“I want people to feel this is as close as they can get to walking on the moon themselves,” he said.
“You think about the subject of any photographer — you have fellow human beings doing these incredibly unusual things in an extraordinary setting against a backdrop that is literally otherworldly.
“Every several hundred photos that I show, there is something interesting, something of interest, or something that looks amazing.”
When he arrived on Apollo 14, Saunders tasked himself with finding Shepard’s elusive second ball. His eclecticism of fuzzy original footage — where almost everything on the surface looked like little rocks — made for an impossible interstellar game of Where’s Waldo, but with Saunders’ array of tricks, he quickly found his prize.
Determining the distance traveled by the ball was much more difficult, since there was no scale reference. Saunders’ workaround was to superimpose the images on footage taken from the Lunar Reconnaissance Orbiter, a satellite orbiting the Moon in 2009.
With no wind or erosion at play, nothing moved; Perfectly preserved for 38 years, the sight was Saunders’ answer: 40 yards. About 318 yards shy of the 2022 PGA Tour average driving distance, even casual golfers would write such an opening shot as a disaster.
But ordinary golfers don’t play in a tight spacesuit and thick gloves, they don’t swing a light club in one-sixth of Earth’s gravity, they can barely see their feet, and – Except for some Tik-Tok stars – Do not swing with one hand.
“He didn’t get favorite lies, he just dropped the ball – full of rocks and footprints and like an uncovered dugout – so I think it was impressive even to make contact,” said Saunders.
Saunders believes Shepard’s “miles and miles” remark was turned into a tongue-in-cheek, almost instinctive reaction to his hyper-competitive “fighting” nature. The fact that Shepard, who died at the age of 74 in 1998, later lowered his estimate to a still generous 200 yards seems to support that assessment.
However, ironically, there was some instinctive truth behind the astronaut’s bold claim. By Saunder’s calculations, if the big hitter is famous Brison Dechambeau If he was able to duplicate his club’s ground speed at a 45-degree angle to the moon, he would bowl his drive 3.41 miles.
“Actually, funny enough, this is miles and miles and miles like Shepard said,” added Saunders.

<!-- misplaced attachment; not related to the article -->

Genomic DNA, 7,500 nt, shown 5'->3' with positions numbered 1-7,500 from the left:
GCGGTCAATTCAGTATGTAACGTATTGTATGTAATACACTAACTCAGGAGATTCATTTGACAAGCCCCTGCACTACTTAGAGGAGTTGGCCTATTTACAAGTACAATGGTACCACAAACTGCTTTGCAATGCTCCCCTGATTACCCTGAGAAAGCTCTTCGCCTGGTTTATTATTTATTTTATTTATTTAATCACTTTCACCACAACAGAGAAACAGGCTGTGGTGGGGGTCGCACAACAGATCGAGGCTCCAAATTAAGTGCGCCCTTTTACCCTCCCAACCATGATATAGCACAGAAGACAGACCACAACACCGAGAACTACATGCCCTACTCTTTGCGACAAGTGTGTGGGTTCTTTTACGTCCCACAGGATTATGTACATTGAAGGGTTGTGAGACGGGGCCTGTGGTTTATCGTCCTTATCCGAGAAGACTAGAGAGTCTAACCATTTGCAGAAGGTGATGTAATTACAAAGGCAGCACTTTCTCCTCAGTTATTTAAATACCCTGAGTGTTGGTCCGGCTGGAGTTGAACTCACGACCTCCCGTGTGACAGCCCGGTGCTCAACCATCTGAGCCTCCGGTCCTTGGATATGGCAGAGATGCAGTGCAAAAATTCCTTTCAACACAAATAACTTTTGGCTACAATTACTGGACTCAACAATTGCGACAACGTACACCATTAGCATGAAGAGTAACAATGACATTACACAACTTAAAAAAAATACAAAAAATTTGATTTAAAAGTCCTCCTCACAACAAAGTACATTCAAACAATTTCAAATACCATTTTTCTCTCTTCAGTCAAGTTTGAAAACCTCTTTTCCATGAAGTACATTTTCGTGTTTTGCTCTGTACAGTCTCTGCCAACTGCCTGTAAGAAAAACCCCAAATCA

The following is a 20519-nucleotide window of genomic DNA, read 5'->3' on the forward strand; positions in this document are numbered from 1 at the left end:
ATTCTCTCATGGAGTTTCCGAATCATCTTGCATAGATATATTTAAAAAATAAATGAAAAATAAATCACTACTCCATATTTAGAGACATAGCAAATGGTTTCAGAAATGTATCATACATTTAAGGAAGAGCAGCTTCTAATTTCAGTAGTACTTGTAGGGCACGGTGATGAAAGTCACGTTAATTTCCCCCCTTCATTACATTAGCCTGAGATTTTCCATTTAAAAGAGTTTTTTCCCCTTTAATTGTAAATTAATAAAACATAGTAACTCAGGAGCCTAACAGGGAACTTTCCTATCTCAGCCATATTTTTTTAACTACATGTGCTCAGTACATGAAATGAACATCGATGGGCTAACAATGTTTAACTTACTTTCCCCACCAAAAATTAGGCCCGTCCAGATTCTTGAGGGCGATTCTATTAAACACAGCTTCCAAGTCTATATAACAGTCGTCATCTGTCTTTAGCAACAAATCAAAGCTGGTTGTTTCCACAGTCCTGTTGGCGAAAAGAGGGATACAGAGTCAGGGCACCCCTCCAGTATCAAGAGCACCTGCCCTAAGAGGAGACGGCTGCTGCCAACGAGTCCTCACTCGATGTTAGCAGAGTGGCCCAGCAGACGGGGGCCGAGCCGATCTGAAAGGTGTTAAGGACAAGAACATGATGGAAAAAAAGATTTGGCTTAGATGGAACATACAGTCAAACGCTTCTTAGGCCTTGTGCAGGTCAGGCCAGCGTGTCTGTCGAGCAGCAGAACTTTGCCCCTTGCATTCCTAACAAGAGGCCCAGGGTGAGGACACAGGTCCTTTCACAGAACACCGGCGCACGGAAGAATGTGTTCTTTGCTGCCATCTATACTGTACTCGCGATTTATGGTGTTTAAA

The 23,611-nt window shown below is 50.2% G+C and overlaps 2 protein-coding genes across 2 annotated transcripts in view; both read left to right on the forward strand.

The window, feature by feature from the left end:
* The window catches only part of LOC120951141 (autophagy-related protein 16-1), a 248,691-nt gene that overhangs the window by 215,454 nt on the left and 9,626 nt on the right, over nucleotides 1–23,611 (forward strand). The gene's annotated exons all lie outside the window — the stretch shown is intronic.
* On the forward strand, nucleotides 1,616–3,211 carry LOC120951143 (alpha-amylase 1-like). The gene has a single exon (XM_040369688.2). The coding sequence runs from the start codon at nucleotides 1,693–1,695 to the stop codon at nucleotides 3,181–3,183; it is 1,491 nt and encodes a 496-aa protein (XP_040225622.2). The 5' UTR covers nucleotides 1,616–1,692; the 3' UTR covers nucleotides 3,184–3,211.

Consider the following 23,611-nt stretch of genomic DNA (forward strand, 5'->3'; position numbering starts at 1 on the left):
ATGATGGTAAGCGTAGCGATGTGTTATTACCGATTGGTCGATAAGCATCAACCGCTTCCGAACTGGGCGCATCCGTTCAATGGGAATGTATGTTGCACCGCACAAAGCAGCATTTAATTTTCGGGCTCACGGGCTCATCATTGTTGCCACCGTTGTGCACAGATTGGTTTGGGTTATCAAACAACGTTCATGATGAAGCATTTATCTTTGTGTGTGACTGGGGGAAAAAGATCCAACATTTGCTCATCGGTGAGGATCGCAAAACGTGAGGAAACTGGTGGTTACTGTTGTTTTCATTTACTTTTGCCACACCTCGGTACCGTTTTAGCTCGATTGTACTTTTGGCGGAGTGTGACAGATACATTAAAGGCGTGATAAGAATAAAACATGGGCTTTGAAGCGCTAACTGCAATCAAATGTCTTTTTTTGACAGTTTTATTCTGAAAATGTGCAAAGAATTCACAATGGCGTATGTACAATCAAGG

“It’s possible, given the suit is flexible enough… because there’s no air resistance, because there’s one-sixth of gravity, you can hit it almost the entire length of the golf course.”
with launch Artemis I Earlier this month, NASA approached the long-awaited return to the lunar surface, untouched by humans since Apollo 17 astronaut Gene Cernan’s last steps in December 1972.
In theory, it could make Saunders a millionaire. An ESPN article in 2021 set the auction value of each sphere at a minimum of $10 million, and Saunders joked that he would go after NASA for 10% of the discoverers’ fee if they were recovered.
Although Saunders is not planning early retirement just yet. He is content with the conviction that the site of Shepard’s exploits will never be disturbed, a belief endorsed by NASA’s chief historian Brian Odom.
“Maybe one day we’ll have colonies on the moon and that’s like Stonehenge — we don’t want to mess with the Apollo landing sites,” Odom said.
“We want to make sure we treat these landing sites as national landmarks, make sure they’re preserved, make sure they’re not contaminated, make sure they’re there forever.
“I think they (the balls) are where they need to stay and we need to make sure we keep them as they have been.”
The couple’s hopes touch on something that contributed to the enduring legacy of Shepard’s shots: not distance or monetary value, but human resonance.
Strange as it may sound, by the time of Apollo 14, Odom explained, the American public had developed an insensitive “been-there, done-that” attitude toward the space program, and the prospect of a science research mission hadn’t changed much. the mood.
That all changed with the news of golf over the moon, especially because of the guy who was using the club. As the first American astronaut in space in 1961, World War II Navy veteran Shepherd becomes a national celebrity, a cure for Yuri Gagarin’s infamy of the Soviet Union as he leads the United States into space.
“People love Shepherd, they know Shepherd,” Odom explained.
“It seems like maybe a lot of people want to see themselves as Alan Shepard sometimes.
“People who knew Shepard, who I talked to—he had that zest for life. He had this appreciation for doing your job but also having fun… Those two things come together in that moonlit moment when he’s hitting the golf balls around.”
Longest ride in history or not, the Shepherd’s Moon Golf Show has captured the imagination for half a century, and not just those interested in golf.
“We always talk about getting to the moon, landing on the moon, coming back to Earth — that’s how we think about the moon,” Odom said.
“But when it comes to a human activity, something that is done just to enjoy life, it is something that people can appreciate.”
Saunders agrees. He said, “A lot of people know that somebody played golf on the Moon, but not a lot of those know that he was on Apollo 14, that there was even Apollo 14.
“Those human moments resonate forever.”